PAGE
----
• 8:47 How can I recognize a meaningful pattern?
  • 9:25 How can I get my data out of Google and into the DPA tool?
  • 10:15 How do I ensure that the data is accurate?
  • 13:42 Why do you insist on visualizing the conversion journey?
  • 14:47 Marketing is missing its way…

Watch the edited, condensed replay of the coaching session now to simplify the way you view and use your company’s data.

Related Resources

If you need help filling out the Data Pattern Analysis Tool or would like to have a MECLABS Scientist certify your data, email our sciences team directly with this link: Have a MECLABS Scientist Certify My Data

The Marketer as Philosopher Episode 2 — The Data Pattern Analysis: 3 ways to turn info into insight

MECLABS Data Pattern Analysis Template

How To Model Your Customer’s Mind Toolkit

Google Analytics Solution — MECLABS Simplified Data Pattern Analysis Template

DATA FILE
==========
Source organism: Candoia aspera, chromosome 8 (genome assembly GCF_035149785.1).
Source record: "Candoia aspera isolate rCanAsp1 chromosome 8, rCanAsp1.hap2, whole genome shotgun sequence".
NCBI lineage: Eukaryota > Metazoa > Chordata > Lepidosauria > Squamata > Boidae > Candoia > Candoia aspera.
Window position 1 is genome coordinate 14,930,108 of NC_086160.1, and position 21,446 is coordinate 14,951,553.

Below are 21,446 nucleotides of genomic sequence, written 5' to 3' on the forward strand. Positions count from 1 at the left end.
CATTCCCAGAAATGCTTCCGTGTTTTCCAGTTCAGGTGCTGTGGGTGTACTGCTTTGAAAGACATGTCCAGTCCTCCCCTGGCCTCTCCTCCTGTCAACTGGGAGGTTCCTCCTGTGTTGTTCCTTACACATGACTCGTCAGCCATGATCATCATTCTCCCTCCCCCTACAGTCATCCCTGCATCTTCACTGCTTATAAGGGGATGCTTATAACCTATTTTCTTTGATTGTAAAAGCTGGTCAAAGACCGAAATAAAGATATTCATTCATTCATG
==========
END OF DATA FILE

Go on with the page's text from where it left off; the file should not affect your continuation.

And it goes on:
This transcript provided by GoTranscript:

Flint McGlaughlin: In this series, we’re going to give you a complete set of tools that
we’ve developed in our research program over the last 20 years. For those of
you that are new, we conducted 20,000 experiments. We invested $130
million-plus into a research program to answer a single question. “Why do
people say yes?”

Karen asked such a good question. I want to share something that I’ll
be teaching in future episodes, but this is a coaching session. All of you
should think about your conversion and your data by using a tool we call the
discovery triad. When you as a leader or your boss comes in and ask a
“how” question, for instance, “How can I get more sales? How can
we increase revenue? How can we get more subscribers? How can we generate more
leads?” That’s what bosses ask. They ask “how” questions and
what they’re really implying is, “Go fix this.”

Never let your mind stop at “how”, but instead think of this
as a triangle. At the top of the triangle is “how” and then I’m going
to move over here to the other side of the triangle, and that question is,